Qualcomm Fined $773m by Taiwan for Antitrust Violations (Oct 11, 2017)
Following existing investigations and/or action over antitrust issues against Qualcomm in the US, South Korea, and China, Taiwanese authorities have issued a $773m fine against the company over the same issues. The government’s Fair Trade Commission found that Qualcomm acted anticompetitively when it forced licensees for its standards-essential patterns to accept onerous terms as a condition of licensing. The fine relates to a 7-year period in which the FTC says Qualcomm was paid around $13 billion by Taiwanese manufacturers (presumably HTC and contract manufacturers like Foxconn). This antitrust situation is going more and more badly for Qualcomm, but the biggest outstanding case is of course its fight with Apple, which is withholding its own and contractors’ royalties from the company pending the outcome of various lawsuits. It’s hard to see this all going Qualcomm’s way at this point, and it feels like it’s mostly a question of how much the royalty rate will end up being reduced, and therefore what the financial hit will be.
Apple Wins First Small Battles in Court Against Qualcomm (Sep 22, 2017)
I haven’t seen much coverage of this today, but it appears that Apple won a first couple of small battles in its various lawsuits with Qualcomm. A California judge ruled that Apple’s supply chain partners don’t have to pay the royalties they’re currently withholding until such a time as the proper amounts to be paid have been determined, and Qualcomm was also denied its request to end the litigation being pursued separately by Apple in other countries. These are initial steps in what’s going to be a potentially long and complex set of court cases between the companies, but it’s possible that the companies will end up settling once it becomes clearer which way the legal wind is blowing, and they would then likely drop all outstanding litigation. By themselves, these first decisions aren’t indicative of which way things are going to go, but they do put increased financial pressure on Qualcomm, which has seen reported revenues drop as Apple’s partners withhold royalties, which will likely push it to move to settlement sooner rather than later, something that’s probably good news for Apple.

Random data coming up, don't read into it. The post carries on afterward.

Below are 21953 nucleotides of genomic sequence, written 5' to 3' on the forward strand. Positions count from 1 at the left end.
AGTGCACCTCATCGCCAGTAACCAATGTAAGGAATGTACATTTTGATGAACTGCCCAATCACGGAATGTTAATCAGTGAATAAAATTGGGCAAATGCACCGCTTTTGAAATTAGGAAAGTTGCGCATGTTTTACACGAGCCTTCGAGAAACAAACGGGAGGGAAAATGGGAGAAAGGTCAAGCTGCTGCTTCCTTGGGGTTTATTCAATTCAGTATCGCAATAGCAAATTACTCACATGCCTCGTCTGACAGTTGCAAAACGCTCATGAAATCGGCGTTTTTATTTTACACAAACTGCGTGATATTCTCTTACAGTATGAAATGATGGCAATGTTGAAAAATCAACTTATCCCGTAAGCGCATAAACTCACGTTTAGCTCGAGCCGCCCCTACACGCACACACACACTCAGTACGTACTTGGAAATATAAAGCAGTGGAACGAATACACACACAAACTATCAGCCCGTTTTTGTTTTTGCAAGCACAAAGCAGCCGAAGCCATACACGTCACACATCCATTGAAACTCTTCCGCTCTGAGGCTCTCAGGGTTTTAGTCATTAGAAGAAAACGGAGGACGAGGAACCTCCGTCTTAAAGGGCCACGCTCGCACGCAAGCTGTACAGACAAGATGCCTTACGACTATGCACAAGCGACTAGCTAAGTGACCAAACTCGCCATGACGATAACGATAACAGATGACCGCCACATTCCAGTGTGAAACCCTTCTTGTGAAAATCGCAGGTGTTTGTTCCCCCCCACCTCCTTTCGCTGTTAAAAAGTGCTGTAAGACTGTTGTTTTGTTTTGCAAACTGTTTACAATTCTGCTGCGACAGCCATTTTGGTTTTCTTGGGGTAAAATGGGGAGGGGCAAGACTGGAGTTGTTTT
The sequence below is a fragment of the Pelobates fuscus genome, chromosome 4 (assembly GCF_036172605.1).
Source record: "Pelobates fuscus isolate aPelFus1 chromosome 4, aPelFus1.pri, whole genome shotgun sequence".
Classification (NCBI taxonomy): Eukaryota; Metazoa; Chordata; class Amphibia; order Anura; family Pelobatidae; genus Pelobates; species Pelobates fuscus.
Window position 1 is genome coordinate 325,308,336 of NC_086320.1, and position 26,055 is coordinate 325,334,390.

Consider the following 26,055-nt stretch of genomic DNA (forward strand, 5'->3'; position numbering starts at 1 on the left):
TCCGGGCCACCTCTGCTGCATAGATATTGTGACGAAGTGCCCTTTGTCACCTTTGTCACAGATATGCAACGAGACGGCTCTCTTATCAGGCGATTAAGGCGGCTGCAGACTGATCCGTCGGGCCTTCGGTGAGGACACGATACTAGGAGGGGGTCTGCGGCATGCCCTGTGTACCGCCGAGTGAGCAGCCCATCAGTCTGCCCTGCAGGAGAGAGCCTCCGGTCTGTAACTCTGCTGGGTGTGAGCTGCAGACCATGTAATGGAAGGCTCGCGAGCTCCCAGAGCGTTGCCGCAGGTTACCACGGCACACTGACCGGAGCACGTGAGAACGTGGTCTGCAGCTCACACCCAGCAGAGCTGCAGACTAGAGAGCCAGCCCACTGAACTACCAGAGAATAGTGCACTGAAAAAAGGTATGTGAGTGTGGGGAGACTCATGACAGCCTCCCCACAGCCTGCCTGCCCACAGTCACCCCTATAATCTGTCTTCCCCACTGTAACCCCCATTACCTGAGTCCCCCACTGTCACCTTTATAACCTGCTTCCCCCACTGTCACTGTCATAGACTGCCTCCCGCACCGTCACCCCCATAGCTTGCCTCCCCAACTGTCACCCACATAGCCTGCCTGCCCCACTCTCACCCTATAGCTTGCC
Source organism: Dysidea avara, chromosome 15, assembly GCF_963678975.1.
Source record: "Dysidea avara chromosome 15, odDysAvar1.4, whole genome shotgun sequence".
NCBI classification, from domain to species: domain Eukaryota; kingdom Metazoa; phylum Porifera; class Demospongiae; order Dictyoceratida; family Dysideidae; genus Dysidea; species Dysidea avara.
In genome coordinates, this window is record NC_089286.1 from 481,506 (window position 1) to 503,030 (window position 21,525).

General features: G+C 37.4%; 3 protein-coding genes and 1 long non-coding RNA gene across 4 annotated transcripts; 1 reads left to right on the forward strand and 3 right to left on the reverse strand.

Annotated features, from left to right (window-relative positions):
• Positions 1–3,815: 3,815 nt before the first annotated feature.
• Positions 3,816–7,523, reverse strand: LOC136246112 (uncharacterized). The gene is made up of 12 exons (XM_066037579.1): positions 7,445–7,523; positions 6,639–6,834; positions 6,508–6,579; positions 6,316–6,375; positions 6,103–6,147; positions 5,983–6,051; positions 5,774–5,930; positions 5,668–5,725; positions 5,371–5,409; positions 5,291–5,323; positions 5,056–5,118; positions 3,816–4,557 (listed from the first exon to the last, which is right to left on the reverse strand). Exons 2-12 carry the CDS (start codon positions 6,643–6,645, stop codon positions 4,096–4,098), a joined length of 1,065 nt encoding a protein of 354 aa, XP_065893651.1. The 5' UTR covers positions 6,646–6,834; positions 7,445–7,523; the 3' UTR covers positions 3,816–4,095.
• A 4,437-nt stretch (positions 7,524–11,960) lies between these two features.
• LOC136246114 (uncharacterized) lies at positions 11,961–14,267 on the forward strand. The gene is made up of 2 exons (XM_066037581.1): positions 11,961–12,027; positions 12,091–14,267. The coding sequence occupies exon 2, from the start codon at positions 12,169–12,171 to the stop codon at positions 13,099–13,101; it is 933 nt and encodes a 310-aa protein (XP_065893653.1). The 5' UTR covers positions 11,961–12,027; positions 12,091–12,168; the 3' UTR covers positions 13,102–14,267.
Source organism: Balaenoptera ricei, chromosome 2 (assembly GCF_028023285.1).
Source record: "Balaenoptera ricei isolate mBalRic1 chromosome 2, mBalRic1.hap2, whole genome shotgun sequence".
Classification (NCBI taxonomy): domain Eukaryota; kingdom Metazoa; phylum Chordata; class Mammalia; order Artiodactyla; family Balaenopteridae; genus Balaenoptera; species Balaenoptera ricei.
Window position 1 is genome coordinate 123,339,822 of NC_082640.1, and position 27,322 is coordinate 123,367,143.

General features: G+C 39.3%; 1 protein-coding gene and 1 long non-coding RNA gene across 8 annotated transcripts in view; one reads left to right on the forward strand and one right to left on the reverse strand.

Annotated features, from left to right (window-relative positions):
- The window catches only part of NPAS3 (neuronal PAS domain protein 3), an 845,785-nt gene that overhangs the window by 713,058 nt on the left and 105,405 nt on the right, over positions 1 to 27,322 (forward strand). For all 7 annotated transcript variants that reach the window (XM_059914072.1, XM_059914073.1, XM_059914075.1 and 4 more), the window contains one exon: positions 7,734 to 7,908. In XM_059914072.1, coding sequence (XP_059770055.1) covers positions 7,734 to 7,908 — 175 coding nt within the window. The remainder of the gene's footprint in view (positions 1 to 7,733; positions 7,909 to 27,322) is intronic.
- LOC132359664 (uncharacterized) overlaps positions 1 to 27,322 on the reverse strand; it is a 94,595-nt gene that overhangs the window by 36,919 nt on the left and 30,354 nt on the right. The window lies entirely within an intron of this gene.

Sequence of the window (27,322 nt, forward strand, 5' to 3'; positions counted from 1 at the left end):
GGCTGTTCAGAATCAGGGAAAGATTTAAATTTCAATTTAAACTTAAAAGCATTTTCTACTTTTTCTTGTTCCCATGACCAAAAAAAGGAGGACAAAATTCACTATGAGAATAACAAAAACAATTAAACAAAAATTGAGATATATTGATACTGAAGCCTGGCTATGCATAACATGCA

via Apple Insider
Qualcomm reported its results for the June 2017 quarter today, and revenues and profits were both down, in large part because of the various antitrust and other disputes and legal proceedings in which it’s involved. Shortfalls in revenue from Apple, several of its suppliers, and a Chinese customer each caused problems, but it also had to pay out to both BlackBerry and the Korean government over separate disputes. It’s impossible to look at Qualcomm today without noticing the massive cloud of uncertainty and potential financial liability associated with these various cases. On a non-GAAP basis, the company’s results are holding up rather better, though still not stellar. As with Samsung, its semiconductor business was an area of strength, but its core MSM chip sales continue to decline over time as the smartphone market matures, while the broader opportunity it has in CDMA and related technologies continues to grow. Meanwhile, Apple, its suppliers, and Qualcomm all filed new suits over the last couple of days in relation to their dispute, even as Qualcomm’s CEO was quoted earlier this week as saying he expected the case eventually to end in a settlement.
via Financial Times